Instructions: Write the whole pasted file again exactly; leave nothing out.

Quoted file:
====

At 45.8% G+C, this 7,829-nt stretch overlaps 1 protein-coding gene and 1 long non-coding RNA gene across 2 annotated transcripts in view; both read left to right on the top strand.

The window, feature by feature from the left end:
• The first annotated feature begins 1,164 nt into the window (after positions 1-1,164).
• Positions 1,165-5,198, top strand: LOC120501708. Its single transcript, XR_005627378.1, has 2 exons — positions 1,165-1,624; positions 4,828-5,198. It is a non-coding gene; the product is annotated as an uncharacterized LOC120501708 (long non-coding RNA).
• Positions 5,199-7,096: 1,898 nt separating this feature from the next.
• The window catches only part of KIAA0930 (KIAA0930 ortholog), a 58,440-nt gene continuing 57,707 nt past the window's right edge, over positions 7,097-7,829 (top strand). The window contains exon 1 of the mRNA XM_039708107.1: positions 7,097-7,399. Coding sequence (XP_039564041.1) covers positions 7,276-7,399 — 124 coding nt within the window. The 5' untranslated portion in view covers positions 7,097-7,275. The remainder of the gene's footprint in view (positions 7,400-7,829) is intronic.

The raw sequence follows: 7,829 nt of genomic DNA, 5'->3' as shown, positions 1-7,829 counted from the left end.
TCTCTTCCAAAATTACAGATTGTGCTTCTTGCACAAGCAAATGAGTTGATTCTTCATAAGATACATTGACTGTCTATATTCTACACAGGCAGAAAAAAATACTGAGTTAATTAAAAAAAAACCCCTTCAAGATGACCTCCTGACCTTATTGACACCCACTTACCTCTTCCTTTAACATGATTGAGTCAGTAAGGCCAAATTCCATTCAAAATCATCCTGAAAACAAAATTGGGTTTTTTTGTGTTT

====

At 45.8% G+C, this 7,829-nt stretch overlaps 1 protein-coding gene and 1 long non-coding RNA gene across 2 annotated transcripts in view; both read left to right on the top strand.

The window, feature by feature from the left end:
• The first annotated feature begins 1,164 nt into the window (after positions 1-1,164).
• Positions 1,165-5,198, top strand: LOC120501708. Its single transcript, XR_005627378.1, has 2 exons — positions 1,165-1,624; positions 4,828-5,198. It is a non-coding gene; the product is annotated as an uncharacterized LOC120501708 (long non-coding RNA).
• Positions 5,199-7,096: 1,898 nt separating this feature from the next.
• The window catches only part of KIAA0930 (KIAA0930 ortholog), a 58,440-nt gene continuing 57,707 nt past the window's right edge, over positions 7,097-7,829 (top strand). The window contains exon 1 of the mRNA XM_039708107.1: positions 7,097-7,399. Coding sequence (XP_039564041.1) covers positions 7,276-7,399 — 124 coding nt within the window. The 5' untranslated portion in view covers positions 7,097-7,275. The remainder of the gene's footprint in view (positions 7,400-7,829) is intronic.

The raw sequence follows: 7,829 nt of genomic DNA, 5'->3' as shown, positions 1-7,829 counted from the left end.
TCTCTTCCAAAATTACAGATTGTGCTTCTTGCACAAGCAAATGAGTTGATTCTTCATAAGATACATTGACTGTCTATATTCTACACAGGCAGAAAAAAATACTGAGTTAATTAAAAAAAAACCCCTTCAAGATGACCTCCTGACCTTATTGACACCCACTTACCTCTTCCTTTAACATGATTGAGTCAGTAAGGCCAAATTCCATTCAAAATCATCCTGAAAACAAAATTGGGTTTTTTTGTGTTT